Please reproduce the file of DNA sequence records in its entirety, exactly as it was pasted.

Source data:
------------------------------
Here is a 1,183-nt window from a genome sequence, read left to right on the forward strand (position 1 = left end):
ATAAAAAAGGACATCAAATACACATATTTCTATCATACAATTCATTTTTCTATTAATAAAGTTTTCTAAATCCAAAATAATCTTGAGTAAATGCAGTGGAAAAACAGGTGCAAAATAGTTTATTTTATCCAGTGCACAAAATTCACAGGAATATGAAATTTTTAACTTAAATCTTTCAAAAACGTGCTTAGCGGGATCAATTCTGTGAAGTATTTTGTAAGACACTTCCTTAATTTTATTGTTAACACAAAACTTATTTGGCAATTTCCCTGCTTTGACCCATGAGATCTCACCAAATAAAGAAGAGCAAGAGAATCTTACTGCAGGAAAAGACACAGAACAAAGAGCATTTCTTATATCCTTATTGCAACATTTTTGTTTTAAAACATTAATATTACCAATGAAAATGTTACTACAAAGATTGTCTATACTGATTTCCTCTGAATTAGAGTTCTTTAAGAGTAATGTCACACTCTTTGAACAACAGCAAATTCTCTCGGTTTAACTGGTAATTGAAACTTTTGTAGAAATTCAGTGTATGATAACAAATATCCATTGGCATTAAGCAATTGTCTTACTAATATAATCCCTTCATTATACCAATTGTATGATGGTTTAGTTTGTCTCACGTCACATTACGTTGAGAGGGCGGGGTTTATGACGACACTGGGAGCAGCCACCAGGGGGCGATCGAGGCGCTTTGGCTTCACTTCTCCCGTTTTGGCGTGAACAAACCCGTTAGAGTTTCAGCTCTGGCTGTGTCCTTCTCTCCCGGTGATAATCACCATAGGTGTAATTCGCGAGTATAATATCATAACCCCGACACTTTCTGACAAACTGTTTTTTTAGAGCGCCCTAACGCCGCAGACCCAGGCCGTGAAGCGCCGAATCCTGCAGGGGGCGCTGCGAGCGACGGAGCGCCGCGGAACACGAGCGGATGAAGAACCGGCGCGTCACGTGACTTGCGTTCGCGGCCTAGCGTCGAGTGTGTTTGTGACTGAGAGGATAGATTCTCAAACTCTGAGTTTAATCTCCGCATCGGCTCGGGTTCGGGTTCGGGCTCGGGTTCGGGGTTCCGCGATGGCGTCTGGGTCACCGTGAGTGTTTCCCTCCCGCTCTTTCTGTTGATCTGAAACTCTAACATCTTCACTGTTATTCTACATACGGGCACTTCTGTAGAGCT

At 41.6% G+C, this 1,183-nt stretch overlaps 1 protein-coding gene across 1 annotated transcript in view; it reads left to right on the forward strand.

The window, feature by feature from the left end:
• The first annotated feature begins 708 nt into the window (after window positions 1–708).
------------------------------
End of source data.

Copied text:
Here is a 1,183-nt window from a genome sequence, read left to right on the forward strand (position 1 = left end):
ATAAAAAAGGACATCAAATACACATATTTCTATCATACAATTCATTTTTCTATTAATAAAGTTTTCTAAATCCAAAATAATCTTGAGTAAATGCAGTGGAAAAACAGGTGCAAAATAGTTTATTTTATCCAGTGCACAAAATTCACAGGAATATGAAATTTTTAACTTAAATCTTTCAAAAACGTGCTTAGCGGGATCAATTCTGTGAAGTATTTTGTAAGACACTTCCTTAATTTTATTGTTAACACAAAACTTATTTGGCAATTTCCCTGCTTTGACCCATGAGATCTCACCAAATAAAGAAGAGCAAGAGAATCTTACTGCAGGAAAAGACACAGAACAAAGAGCATTTCTTATATCCTTATTGCAACATTTTTGTTTTAAAACATTAATATTACCAATGAAAATGTTACTACAAAGATTGTCTATACTGATTTCCTCTGAATTAGAGTTCTTTAAGAGTAATGTCACACTCTTTGAACAACAGCAAATTCTCTCGGTTTAACTGGTAATTGAAACTTTTGTAGAAATTCAGTGTATGATAACAAATATCCATTGGCATTAAGCAATTGTCTTACTAATATAATCCCTTCATTATACCAATTGTATGATGGTTTAGTTTGTCTCACGTCACATTACGTTGAGAGGGCGGGGTTTATGACGACACTGGGAGCAGCCACCAGGGGGCGATCGAGGCGCTTTGGCTTCACTTCTCCCGTTTTGGCGTGAACAAACCCGTTAGAGTTTCAGCTCTGGCTGTGTCCTTCTCTCCCGGTGATAATCACCATAGGTGTAATTCGCGAGTATAATATCATAACCCCGACACTTTCTGACAAACTGTTTTTTTAGAGCGCCCTAACGCCGCAGACCCAGGCCGTGAAGCGCCGAATCCTGCAGGGGGCGCTGCGAGCGACGGAGCGCCGCGGAACACGAGCGGATGAAGAACCGGCGCGTCACGTGACTTGCGTTCGCGGCCTAGCGTCGAGTGTGTTTGTGACTGAGAGGATAGATTCTCAAACTCTGAGTTTAATCTCCGCATCGGCTCGGGTTCGGGTTCGGGCTCGGGTTCGGGGTTCCGCGATGGCGTCTGGGTCACCGTGAGTGTTTCCCTCCCGCTCTTTCTGTTGATCTGAAACTCTAACATCTTCACTGTTATTCTACATACGGGCACTTCTGTAGAGCT

At 41.6% G+C, this 1,183-nt stretch overlaps 1 protein-coding gene across 1 annotated transcript in view; it reads left to right on the forward strand.

The window, feature by feature from the left end:
• The first annotated feature begins 708 nt into the window (after window positions 1–708).